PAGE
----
Disposable Bag Fee Hits Low-Income Residents In the Pocket

The Anacostia River Clean Up and Protection Act. Big news in the District last June and again now, as the proverbial hits the fan.

Brief review: The bill the DC Council passed established a 5-cent fee on virtually every plastic or paper shopping bag used to pack customers’ purchases at retail food establishments, including grocery stores, drug stores, convenience stores, street vendors and liquor stores.

The intent, as signaled by the name of the bill, was to secure funds to clean up the Anacostia River and protect it from further trash build-up. The funds were to come from the disposable bag fees, though retailers could retain 1 cent per bag–or 2 cents if they offered customers a 5-cent credit for each carryout bag they provided.

Lots of enthusiasm for this legislation. The Council vote was unanimous. Councilmember Jack Evans, not usually a fan of new taxes, said the bill was a “first step to address” the fact that “our country’s becoming inundated with plastic bags and bottles.” Mayor Fenty called plastic bags “a menace to our waterways” and said the legislation would “have measurable impact almost immediately.”

Some, however, raised concerns about the impacts on low-income residents. These were generally discounted–in part because the most vocal source was the plastic bag industry. Besides, Councilmember Tommy Wells, who co-sponsored the legislation, pledged an ongoing supply of free reusable bags for distribution to those for whom every penny matters.

Fast forward to January 1, the day the fee kicked in.

The city had committed to providing 122,000 bags for low-income residents and seniors. News4’s Tom Sherwood reports that it had distributed 20,000 by December 29. An additional 80,000 were on order but not expected for weeks. Nothing about the 22,000 bags the city will still be short.

Bread for the City, which had planned to serve as a free bag distribution center, has posted a plea for donations because the city didn’t come through. But who knows how much its clients and other poor people will have to spend, either on bag fees or on reusable bags–even if the city gets the promised bags out the door by month’s end?

I’ve done a little back-of-the-envelope calculation. My husband and I bring home a minimum of six full bags from our weekly grocery shops. That’s at least three bags per person. According to the U.S. Census Bureau estimates, there were about 96,640 District residents below the federal poverty line in 2008. There are probably more now.

So it would seem that at least 290,000 bags would be needed to protect the poorest D.C. residents from ongoing bag fees–or a minimum initial expenditure of $4.20 (99 cents per reusable bag, plus tax). And what about next year and the year after that? Reusable bags wear out. They get contaminated by leaky food packages. They get lost or stolen.

Yes, the District is legally obliged to clean up the Anacostia. And reusable bags reduce other pressures on the environment. But did anyone really think through what the bag tax would do to the budgets of the poorest households–or what would be entailed in delivering effective relief?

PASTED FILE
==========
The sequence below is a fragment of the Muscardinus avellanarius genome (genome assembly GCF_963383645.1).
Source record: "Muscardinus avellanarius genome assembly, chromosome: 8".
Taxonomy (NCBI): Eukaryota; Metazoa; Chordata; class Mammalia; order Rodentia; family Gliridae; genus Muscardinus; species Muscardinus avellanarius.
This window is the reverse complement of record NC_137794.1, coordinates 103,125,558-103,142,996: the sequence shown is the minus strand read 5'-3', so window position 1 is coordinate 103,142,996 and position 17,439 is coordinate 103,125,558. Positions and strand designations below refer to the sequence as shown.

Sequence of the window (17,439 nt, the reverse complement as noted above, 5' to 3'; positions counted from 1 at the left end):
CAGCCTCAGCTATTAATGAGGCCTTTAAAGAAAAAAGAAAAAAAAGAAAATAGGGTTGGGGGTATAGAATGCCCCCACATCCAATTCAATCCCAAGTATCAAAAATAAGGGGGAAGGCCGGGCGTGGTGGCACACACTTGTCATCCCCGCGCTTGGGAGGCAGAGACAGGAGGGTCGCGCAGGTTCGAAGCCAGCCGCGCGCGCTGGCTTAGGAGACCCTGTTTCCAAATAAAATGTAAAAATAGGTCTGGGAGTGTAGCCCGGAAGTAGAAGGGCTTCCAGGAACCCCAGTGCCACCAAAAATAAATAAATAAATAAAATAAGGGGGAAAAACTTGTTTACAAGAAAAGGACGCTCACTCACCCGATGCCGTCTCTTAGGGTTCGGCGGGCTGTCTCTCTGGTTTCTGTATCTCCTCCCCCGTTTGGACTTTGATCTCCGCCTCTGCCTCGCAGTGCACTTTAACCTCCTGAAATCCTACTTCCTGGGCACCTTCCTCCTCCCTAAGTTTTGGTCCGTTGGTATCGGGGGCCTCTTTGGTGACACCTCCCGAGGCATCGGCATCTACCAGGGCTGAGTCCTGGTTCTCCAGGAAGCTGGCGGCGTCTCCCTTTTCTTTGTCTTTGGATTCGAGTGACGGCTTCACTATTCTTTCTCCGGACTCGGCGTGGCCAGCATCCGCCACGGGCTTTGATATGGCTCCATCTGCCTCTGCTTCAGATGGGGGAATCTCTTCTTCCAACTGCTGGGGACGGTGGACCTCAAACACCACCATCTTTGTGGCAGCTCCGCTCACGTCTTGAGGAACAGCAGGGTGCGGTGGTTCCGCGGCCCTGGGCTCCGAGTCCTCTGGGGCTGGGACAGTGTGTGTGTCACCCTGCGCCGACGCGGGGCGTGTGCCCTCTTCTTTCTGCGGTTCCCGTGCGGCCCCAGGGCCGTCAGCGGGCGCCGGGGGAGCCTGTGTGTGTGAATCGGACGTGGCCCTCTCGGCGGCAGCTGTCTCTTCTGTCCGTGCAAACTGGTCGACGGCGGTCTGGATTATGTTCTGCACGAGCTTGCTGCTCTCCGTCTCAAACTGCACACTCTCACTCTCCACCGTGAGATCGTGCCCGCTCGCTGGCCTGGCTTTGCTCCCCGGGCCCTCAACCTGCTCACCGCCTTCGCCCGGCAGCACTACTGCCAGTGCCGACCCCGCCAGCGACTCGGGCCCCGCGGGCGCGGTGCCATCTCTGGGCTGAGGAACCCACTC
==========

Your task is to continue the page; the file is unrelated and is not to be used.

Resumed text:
6 Responses to Disposable Bag Fee Hits Low-Income Residents In the Pocket

  1. […] & Policy notes the impact on poor D.C. residents, who haven't gotten the 122,000 free bags promised by the government. And […]

  2. if you bring six bags home on an avg. shopping trip, save them, and reuse them the next time, you’ll have spent 30 cents. If you scavenge them from various places to begin with, maybe they cost nothing.

  3. Kathryn Baer says:

    That was my initial solution, Richard. Then I took advantage of Giant’s free bag give-away. But I wasn’t much concerned with what the bag fee would cost me personally. I could certainly afford thirty cents every once and awhile to replace worn out and/or dirty bags, plus some extra nickels for cases where I didn’t plan to be shopping. My concern is that even small amounts like these have a real cumulative impact on the budgets of people who are barely making do, if that. I’m also concerned that the District made a promise and then didn’t deliver.

  4. Rogue Teacher Believes says:

    No one gave any thought to the bag ‘tax’ or ‘fee’. My question is why are hardware stores and Morton’s exempt – but places that sell books and videos are not,even though the candy/food accounts for a small portion of their revenue?

  5. JeffConn says:

    Or they could buy a handful of cloth bags ONCE and never have to pay the tax ever again. And the only people who will pay this tax are the lazy or those who have enough money to not give a crap about this extra tax. I’ve gotten cloth bags from different places for 99 cents a pop, and have been given free bags from some retailers.

  6. Anita says:

    I’m not lazy, but when I get a phone call from work about groceries we need from the store before I come home [read inclement weather forecast], I have to buy bags, because I’m not thinking about bringing bags to work when I’m rushing to get to my son to school so that I can go to work. We have between 10 and 15 cloth bags…at home.

    @Kathryn Baer:
    If Fenty and the DC Council are serious about environmental issues, they would do well to fix the policies that allow DC slumlords to let their buildings rot until longtime residents are too sick (sometimes literally) and tired to continue living in said properties–which are then renovated and repackaged as luxury dwellings the uptick of which depletes the affordable housing stock.

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